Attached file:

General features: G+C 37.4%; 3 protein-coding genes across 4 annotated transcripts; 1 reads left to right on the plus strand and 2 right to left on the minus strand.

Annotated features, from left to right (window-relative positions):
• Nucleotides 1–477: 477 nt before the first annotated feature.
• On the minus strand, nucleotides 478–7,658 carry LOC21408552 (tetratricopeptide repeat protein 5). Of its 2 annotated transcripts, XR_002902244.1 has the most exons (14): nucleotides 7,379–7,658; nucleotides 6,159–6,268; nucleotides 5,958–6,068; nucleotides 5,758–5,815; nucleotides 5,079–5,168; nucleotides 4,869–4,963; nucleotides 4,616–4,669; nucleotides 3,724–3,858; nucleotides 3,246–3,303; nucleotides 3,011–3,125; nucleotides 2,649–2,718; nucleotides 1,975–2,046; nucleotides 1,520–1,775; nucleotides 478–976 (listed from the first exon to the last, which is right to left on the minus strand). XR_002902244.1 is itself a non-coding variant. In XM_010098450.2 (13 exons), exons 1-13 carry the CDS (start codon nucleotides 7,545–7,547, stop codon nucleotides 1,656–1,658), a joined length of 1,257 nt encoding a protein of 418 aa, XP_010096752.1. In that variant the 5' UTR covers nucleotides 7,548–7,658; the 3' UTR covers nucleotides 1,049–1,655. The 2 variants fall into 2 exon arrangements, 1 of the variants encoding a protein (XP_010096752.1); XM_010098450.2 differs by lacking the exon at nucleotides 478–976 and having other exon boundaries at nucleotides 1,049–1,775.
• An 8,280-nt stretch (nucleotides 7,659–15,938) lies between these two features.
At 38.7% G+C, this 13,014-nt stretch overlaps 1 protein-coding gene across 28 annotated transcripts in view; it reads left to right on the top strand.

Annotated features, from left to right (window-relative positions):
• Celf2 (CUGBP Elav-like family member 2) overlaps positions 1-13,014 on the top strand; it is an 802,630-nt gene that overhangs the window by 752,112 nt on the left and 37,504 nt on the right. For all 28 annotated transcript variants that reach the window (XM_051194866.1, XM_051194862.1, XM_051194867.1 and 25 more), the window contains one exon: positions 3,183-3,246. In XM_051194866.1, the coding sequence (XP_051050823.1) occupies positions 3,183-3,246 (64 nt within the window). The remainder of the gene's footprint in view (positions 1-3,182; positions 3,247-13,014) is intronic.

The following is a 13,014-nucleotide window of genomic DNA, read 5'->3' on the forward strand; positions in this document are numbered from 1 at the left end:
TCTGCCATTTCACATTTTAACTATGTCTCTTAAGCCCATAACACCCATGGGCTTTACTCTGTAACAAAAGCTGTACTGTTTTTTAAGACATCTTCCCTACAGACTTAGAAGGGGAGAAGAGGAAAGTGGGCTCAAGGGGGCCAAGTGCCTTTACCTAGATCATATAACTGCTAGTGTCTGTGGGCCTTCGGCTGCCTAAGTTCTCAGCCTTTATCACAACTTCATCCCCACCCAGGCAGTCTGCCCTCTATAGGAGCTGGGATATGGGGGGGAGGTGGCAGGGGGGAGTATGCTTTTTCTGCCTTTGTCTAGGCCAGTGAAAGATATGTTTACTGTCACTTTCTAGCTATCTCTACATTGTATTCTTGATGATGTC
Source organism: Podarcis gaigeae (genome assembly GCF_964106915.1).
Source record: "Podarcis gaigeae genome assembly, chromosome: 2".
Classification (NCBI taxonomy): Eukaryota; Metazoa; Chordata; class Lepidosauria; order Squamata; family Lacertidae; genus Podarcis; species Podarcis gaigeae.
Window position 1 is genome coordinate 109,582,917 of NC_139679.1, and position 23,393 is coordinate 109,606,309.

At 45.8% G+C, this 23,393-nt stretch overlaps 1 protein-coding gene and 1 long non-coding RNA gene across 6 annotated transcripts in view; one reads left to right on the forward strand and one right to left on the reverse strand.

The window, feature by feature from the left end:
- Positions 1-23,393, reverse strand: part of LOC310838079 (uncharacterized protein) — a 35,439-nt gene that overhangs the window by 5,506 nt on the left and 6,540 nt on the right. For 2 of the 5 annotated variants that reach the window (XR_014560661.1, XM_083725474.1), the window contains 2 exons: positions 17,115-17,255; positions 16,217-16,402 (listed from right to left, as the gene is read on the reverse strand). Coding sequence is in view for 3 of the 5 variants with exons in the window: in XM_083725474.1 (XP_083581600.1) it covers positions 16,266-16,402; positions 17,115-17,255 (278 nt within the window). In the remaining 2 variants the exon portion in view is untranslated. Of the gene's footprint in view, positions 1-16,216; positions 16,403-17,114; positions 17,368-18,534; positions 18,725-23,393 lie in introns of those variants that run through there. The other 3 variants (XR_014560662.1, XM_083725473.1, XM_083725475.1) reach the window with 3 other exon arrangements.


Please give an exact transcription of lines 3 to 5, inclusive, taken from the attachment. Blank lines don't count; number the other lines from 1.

• Nucleotides 1–477: 477 nt before the first annotated feature.
• On the minus strand, nucleotides 478–7,658 carry LOC21408552 (tetratricopeptide repeat protein 5). Of its 2 annotated transcripts, XR_002902244.1 has the most exons (14): nucleotides 7,379–7,658; nucleotides 6,159–6,268; nucleotides 5,958–6,068; nucleotides 5,758–5,815; nucleotides 5,079–5,168; nucleotides 4,869–4,963; nucleotides 4,616–4,669; nucleotides 3,724–3,858; nucleotides 3,246–3,303; nucleotides 3,011–3,125; nucleotides 2,649–2,718; nucleotides 1,975–2,046; nucleotides 1,520–1,775; nucleotides 478–976 (listed from the first exon to the last, which is right to left on the minus strand). XR_002902244.1 is itself a non-coding variant. In XM_010098450.2 (13 exons), exons 1-13 carry the CDS (start codon nucleotides 7,545–7,547, stop codon nucleotides 1,656–1,658), a joined length of 1,257 nt encoding a protein of 418 aa, XP_010096752.1. In that variant the 5' UTR covers nucleotides 7,548–7,658; the 3' UTR covers nucleotides 1,049–1,655. The 2 variants fall into 2 exon arrangements, 1 of the variants encoding a protein (XP_010096752.1); XM_010098450.2 differs by lacking the exon at nucleotides 478–976 and having other exon boundaries at nucleotides 1,049–1,775.
• An 8,280-nt stretch (nucleotides 7,659–15,938) lies between these two features.